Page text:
Hospitality is not a one way street and can not be blandly transactional, as the intrinsic element of this equation is human; which thereby demands all parties involved to display humanity. With a never-seen-before rise in culinary options in the capital, I wonder if our city is a rich case study for Behavioural Sciences. Does the current landscape’s economics support our behaviour because we know that we could take our culinary demand to the next place that will bend over backwards and treat us like the Beyoncé of their life.

Being a Management Consultant, I have built endless manuals and process-maps to help organisations address efficient and effective behaviour. Across the globe, extensive training sessions are held for restaurant staff, sensitising them to new-age customer requirements and behaviour. But how can one be trained to handle a guest who is elitist, racist, sexist, language-ist…you get the point. Contrary to my advisory reports in London, I’d be afraid to advise a service team in Delhi to call a guest’s behaviour out, because of the sh!t-storm that could ensue on social media.

I don’t think any restaurateur would mind a patron calling out appalling or (many a times) clueless service. Of course it’s annoying to be given a hefty bill after a night of badly-trained staff coughing up incompetent service. But what will make your feedback resonate with the future performance would be the tone you use. Constructive feedback seasoned with empathy and sprinkled with manners is much more impactful than the long-drawn rant on your social media handle*. And if I could continue giving unrequited advise, then the evergreen words “You don’t know who you’re messing with” really doesn’t stack things in your favour.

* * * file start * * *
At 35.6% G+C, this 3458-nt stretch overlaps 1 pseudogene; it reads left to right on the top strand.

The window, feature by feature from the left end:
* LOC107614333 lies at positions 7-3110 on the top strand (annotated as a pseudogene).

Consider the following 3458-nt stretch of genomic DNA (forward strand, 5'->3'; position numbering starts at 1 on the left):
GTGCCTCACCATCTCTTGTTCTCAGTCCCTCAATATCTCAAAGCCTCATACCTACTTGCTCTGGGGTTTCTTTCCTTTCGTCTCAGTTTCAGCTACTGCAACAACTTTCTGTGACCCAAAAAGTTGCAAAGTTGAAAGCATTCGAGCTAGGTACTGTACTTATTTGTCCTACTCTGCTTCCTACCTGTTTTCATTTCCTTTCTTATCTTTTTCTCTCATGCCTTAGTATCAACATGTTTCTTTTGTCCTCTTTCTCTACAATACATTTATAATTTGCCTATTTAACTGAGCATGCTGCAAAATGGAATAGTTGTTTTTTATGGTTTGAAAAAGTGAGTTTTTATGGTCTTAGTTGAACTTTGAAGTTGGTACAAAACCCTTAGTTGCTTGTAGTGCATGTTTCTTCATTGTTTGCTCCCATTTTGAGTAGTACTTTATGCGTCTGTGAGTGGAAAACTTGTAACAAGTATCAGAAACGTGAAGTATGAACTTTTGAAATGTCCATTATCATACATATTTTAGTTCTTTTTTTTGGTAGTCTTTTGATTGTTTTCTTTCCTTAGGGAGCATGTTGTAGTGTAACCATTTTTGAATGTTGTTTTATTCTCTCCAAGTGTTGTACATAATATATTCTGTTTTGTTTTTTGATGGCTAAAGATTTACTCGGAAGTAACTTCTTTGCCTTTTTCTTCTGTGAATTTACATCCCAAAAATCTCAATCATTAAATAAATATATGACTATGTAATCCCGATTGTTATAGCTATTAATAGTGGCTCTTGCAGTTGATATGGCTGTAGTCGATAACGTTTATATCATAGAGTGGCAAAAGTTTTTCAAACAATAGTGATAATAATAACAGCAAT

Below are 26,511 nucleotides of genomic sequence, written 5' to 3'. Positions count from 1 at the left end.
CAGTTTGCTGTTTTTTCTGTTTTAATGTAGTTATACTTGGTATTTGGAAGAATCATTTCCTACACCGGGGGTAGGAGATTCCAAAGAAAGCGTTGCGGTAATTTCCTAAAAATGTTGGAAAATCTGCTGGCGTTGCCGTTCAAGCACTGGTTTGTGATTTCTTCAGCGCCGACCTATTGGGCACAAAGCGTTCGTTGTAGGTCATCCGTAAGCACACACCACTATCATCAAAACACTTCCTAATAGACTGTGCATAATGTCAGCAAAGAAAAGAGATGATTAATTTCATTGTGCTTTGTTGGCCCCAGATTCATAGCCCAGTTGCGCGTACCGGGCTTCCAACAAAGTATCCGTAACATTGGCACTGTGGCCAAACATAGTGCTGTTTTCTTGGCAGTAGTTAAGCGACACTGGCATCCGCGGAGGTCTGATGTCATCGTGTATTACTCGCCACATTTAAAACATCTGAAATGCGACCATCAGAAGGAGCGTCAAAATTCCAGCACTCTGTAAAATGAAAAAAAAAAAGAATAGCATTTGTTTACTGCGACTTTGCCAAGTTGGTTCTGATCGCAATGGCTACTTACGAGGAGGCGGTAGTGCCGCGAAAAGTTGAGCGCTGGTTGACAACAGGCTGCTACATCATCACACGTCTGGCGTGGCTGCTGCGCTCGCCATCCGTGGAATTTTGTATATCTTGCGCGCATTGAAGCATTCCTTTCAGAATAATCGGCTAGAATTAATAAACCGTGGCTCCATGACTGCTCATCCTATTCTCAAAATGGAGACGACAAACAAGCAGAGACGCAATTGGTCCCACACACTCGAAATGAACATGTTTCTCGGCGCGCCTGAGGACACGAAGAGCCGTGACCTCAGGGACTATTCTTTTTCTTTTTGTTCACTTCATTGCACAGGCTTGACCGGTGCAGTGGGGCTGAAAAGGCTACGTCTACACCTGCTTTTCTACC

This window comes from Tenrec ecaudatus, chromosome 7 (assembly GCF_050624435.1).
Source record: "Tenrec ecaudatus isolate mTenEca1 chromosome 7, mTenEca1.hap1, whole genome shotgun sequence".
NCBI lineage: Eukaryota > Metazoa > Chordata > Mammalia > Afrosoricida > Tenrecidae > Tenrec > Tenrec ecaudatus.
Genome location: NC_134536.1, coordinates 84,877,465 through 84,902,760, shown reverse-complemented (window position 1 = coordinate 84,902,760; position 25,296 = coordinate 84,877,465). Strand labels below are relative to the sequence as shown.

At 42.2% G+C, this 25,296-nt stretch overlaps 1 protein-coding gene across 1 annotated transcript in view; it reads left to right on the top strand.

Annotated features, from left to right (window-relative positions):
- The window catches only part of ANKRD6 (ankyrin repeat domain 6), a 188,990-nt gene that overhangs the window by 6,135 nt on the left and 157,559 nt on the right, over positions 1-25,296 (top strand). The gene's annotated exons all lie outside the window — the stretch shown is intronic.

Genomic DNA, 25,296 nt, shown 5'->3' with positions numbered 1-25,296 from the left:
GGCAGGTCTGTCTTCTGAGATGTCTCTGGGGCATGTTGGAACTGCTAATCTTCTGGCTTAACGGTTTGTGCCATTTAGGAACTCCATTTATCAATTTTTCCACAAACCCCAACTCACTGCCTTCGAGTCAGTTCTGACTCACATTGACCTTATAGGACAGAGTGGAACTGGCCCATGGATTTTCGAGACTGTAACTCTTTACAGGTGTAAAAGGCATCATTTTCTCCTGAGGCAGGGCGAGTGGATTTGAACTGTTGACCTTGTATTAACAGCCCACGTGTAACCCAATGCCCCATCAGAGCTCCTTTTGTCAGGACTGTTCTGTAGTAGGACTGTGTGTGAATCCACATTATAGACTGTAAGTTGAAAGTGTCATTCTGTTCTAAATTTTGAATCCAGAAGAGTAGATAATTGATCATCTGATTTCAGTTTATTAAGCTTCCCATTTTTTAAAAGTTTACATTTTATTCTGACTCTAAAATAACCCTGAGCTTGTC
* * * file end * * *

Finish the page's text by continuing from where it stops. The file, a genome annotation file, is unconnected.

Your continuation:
With a younger demographic being the active and dominant consumer, it’s time for a refreshed take on the rules of service. We live in an economy where the feedback loop doesn’t just stop at the consumer, but the provider has an active stake in closing that loop. We live in an economy where your Uber rating is considered your social currency. We live in an economy where a date will dodge a potential revoir because you were rude with the server.

We’ve all witnessed it. In our homes, in a cab, in a bar, on a date, at a family dinner. Being a more vocal and exposed generation, it’s time we put down our serviette of airs and treated our staff the same way (or as close as) we’d like to be served.

*One example that counters this logic was when a celebrated food journalist publicly wrote about how a restaurant manager bumped him up on the reservation list, thereby disrespecting the other groups who were patiently waiting for their turn. Not only did that make the city’s jaw drop (holy-moly, I would NOT want to be that manager the following Monday) but also made me understand the power of responsible media to correct thought patterns.

 

Stevie Scribbles is a monthly feature where Stevie a.k.a Monica a.k.a Tara a.k.a Naina a.k.a Shreya (you get the drift) feels the itch to share her (possibly) wonky observations about the cultural landscape of the city. Please note that all observations and opinions are strictly hers and the Company, affiliates and main boss, Zara, don’t always endorse.